Joan Richards's Blog

Is Vaping the Answer to Teenage Smoking?

Next week the Office of Population Censuses and Surveys will publish results showing that 13 per cent of teenagers under 16 now regularly smoke 50 cigarettes or more a week: in 1982 it was 11 per cent. Under-age smoking is certainly not falling, particularly among girls. Amongst women aged 16-19 it is rising. These are the crucial age groups. Someone who has not become a regular smoker by the age of 20 is most unlikely ever to do so.
The tobacco industry argues, rightly, that it is impossible to prove a direct causal link between the penetration of the pro-smoking message amongst young people and their propensity to smoke. But it is impossible to believe their claims that their intention is not to snare new smokers, only to fight for bigger shares of a declining market. Adult smoking is indeed in general decline but as smokers die (often from their habit) or give up, new smokers have to be recruited if the industry is to survive. Advertising and promotion helps to do that. The onus is certainly on the industry to prove that it does not.
Some people are turning to vaporizers to consume their favorite ingredients. These eliminate the many chemicals that result from combustion that have been shown to cause lung diseases. According to [font="Times New Roman", serif][url=https://www.bestvaporizereviews.com]www.bestvaporizereviews.com[/url], [/font]sales of popular vaporizers such as the Volcano have tripled in the past year.
The industry also maintains that advertising is needed to convey essential product information. For example, advertising might be used to encourage people to switch to low tar brands. But what essential product information is there, in the slashed silk of a Silk Cut advertisement, or the beguiling ingenuity of the Benson and Hedges advertisement? There is only a tar group, printed in black at the poster bottom, information that could equally well be provided by having tar tables displayed at cigarette outlets.
The decision to ban cigarette advertising and sponsorship is not an easy one for this or any other government. There are always practical problems in the fine print as well as the conflicting issues of principle. For Mrs Thatcher's administration these vary from unemployment in the tobacco industry to the effect of falling duty free tobacco sales on the privatized British Airports Authority; from the Department of Trade and Industry's ambitions to export more cigarettes to Japan to the Treasury's worries over the total tax and VAT take; from the Prime Minister's libertarian market principles to her concern for family life.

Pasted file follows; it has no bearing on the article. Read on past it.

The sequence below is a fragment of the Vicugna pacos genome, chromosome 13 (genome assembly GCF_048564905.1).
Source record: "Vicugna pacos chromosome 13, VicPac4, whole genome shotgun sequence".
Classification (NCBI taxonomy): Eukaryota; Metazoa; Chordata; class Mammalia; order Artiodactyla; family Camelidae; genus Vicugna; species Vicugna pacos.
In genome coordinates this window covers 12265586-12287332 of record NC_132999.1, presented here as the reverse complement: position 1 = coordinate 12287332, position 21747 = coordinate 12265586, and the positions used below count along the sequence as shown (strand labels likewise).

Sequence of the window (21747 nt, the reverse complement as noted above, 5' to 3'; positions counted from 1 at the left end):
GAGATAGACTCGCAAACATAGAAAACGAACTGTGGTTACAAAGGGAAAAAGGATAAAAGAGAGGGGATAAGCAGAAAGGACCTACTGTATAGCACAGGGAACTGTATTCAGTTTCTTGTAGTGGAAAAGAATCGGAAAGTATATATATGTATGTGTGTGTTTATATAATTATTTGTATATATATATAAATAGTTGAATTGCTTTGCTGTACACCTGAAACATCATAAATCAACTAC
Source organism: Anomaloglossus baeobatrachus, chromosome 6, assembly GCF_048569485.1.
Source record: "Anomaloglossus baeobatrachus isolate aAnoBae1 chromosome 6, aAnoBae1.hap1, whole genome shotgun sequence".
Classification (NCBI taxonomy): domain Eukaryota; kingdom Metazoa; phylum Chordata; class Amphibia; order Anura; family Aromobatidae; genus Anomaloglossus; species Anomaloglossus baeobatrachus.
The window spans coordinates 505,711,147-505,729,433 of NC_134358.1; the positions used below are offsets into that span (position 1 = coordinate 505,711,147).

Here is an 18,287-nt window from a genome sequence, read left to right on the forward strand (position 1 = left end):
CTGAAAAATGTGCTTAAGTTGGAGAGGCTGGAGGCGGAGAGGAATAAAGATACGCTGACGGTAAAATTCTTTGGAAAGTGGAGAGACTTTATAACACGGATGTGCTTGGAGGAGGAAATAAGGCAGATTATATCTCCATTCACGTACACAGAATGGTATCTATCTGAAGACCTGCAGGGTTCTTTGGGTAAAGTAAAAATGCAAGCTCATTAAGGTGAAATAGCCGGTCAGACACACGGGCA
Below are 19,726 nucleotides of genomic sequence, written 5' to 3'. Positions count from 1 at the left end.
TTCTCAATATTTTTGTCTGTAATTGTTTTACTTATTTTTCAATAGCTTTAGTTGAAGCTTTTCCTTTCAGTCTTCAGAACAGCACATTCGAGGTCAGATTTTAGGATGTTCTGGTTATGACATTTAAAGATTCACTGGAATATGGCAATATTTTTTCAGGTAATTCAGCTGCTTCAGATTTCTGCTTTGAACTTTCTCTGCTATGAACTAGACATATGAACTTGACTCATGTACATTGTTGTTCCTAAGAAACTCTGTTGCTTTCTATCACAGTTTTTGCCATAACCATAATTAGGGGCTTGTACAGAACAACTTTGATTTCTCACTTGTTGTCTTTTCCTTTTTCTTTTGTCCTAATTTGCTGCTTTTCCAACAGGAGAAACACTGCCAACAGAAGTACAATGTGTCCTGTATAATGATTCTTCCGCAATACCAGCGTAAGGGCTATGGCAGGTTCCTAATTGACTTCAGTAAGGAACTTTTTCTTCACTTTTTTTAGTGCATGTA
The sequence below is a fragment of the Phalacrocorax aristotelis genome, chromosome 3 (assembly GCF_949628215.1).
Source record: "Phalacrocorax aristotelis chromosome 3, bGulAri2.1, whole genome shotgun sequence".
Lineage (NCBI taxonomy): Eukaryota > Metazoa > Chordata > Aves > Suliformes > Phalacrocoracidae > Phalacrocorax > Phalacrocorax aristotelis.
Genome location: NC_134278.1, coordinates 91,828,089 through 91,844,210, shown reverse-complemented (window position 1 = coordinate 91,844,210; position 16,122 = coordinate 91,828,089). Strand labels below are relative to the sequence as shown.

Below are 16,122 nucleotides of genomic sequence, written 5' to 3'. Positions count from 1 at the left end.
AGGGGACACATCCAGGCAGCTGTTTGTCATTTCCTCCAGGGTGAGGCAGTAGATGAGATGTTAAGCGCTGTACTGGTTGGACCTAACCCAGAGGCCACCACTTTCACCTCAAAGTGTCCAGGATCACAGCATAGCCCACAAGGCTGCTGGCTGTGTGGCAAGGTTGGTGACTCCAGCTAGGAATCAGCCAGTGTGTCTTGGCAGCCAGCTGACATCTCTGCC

The course for the Government should, nonetheless, be clear. Over three years all tobacco advertising and promotion should be phased out, with legislation to enforce the ban at the end of that time. The effects of such a move would not be overnight to destroy an industry that still employs some 30,000 people. Many other factors, not least the real price of cigarettes, affect smoking habits. The evidence from Norway, where tobacco promotion has been banned since 1975, is that a steady increase in adult smoking was halted, but that no real decline has taken place. Amongst children, however, there has been a real fall.
The phasing in of a ban would give sport, which is itself increasingly questioning the ethics of allowing itself to be used to promote a product that damages fitness and health, to adjust to the loss of sponsorship. The tobacco companies currently put some pounds 10 million a year into sport. But corporate promotion is a growth area. Sport could, and should, find alternative sources of funds. The same is true for the arts.
The Government increasingly is looking to promote preventive health measures. Its planned green paper on family doctors will have that as a major theme. The biggest single act it could take would be a determined attack on smoking, the phasing in of a promotional ban linked to tougher health warnings and slow but steady increase in the real price of cigarettes. That last would allow the Treasury gradually to wean itself off the income from tobacco taxes. In the face of the overwhelming medical evidence on the danger of smoking, it is no longer enough just to say that smoking is declining and can be left to die out at its own rate. It is the industry that should be dying more quickly, not its customers.

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